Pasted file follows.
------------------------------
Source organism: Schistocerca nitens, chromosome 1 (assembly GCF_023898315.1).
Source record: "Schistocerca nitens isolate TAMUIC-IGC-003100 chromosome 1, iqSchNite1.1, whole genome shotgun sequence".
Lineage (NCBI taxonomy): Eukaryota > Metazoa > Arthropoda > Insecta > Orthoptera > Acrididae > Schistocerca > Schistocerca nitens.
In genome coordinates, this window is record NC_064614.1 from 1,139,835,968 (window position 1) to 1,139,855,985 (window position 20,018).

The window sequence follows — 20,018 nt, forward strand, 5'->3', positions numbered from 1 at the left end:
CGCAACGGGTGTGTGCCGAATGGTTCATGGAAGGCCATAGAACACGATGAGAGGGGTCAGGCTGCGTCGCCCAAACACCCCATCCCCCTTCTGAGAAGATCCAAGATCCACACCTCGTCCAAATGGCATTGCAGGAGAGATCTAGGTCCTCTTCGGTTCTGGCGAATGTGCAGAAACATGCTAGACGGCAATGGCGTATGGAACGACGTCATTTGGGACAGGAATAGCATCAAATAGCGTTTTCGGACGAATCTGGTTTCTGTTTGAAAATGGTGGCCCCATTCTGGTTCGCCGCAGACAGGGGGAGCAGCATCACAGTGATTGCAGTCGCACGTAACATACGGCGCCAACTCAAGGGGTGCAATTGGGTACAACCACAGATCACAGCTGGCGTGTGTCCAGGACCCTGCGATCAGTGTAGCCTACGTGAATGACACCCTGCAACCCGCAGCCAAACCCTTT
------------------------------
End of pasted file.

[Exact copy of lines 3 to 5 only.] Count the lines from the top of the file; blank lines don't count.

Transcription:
Lineage (NCBI taxonomy): Eukaryota > Metazoa > Arthropoda > Insecta > Orthoptera > Acrididae > Schistocerca > Schistocerca nitens.
In genome coordinates, this window is record NC_064614.1 from 1,139,835,968 (window position 1) to 1,139,855,985 (window position 20,018).

The window sequence follows — 20,018 nt, forward strand, 5'->3', positions numbered from 1 at the left end: